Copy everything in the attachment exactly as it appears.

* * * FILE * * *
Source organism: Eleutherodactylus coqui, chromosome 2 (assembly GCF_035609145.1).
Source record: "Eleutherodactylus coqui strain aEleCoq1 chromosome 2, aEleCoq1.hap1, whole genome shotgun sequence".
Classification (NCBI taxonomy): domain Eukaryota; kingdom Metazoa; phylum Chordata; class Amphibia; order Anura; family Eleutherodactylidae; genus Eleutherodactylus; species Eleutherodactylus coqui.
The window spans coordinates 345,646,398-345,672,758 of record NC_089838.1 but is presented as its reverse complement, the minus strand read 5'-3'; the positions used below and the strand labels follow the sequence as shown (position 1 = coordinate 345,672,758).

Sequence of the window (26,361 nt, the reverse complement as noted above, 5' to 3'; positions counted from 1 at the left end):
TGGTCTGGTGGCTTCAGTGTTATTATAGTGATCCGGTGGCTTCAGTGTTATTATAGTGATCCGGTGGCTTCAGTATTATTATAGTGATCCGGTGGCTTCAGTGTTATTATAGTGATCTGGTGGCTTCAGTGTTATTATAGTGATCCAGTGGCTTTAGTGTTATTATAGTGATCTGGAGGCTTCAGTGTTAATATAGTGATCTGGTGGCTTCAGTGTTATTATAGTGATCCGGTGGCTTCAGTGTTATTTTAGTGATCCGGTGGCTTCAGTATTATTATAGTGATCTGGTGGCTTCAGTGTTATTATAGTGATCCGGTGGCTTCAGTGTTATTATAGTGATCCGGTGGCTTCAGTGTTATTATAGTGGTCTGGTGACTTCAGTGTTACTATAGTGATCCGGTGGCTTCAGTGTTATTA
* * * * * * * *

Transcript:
Source organism: Eleutherodactylus coqui, chromosome 2 (assembly GCF_035609145.1).
Source record: "Eleutherodactylus coqui strain aEleCoq1 chromosome 2, aEleCoq1.hap1, whole genome shotgun sequence".
Classification (NCBI taxonomy): domain Eukaryota; kingdom Metazoa; phylum Chordata; class Amphibia; order Anura; family Eleutherodactylidae; genus Eleutherodactylus; species Eleutherodactylus coqui.
The window spans coordinates 345,646,398-345,672,758 of record NC_089838.1 but is presented as its reverse complement, the minus strand read 5'-3'; the positions used below and the strand labels follow the sequence as shown (position 1 = coordinate 345,672,758).

Sequence of the window (26,361 nt, the reverse complement as noted above, 5' to 3'; positions counted from 1 at the left end):
TGGTCTGGTGGCTTCAGTGTTATTATAGTGATCCGGTGGCTTCAGTGTTATTATAGTGATCCGGTGGCTTCAGTATTATTATAGTGATCCGGTGGCTTCAGTGTTATTATAGTGATCTGGTGGCTTCAGTGTTATTATAGTGATCCAGTGGCTTTAGTGTTATTATAGTGATCTGGAGGCTTCAGTGTTAATATAGTGATCTGGTGGCTTCAGTGTTATTATAGTGATCCGGTGGCTTCAGTGTTATTTTAGTGATCCGGTGGCTTCAGTATTATTATAGTGATCTGGTGGCTTCAGTGTTATTATAGTGATCCGGTGGCTTCAGTGTTATTATAGTGATCCGGTGGCTTCAGTGTTATTATAGTGGTCTGGTGACTTCAGTGTTACTATAGTGATCCGGTGGCTTCAGTGTTATTA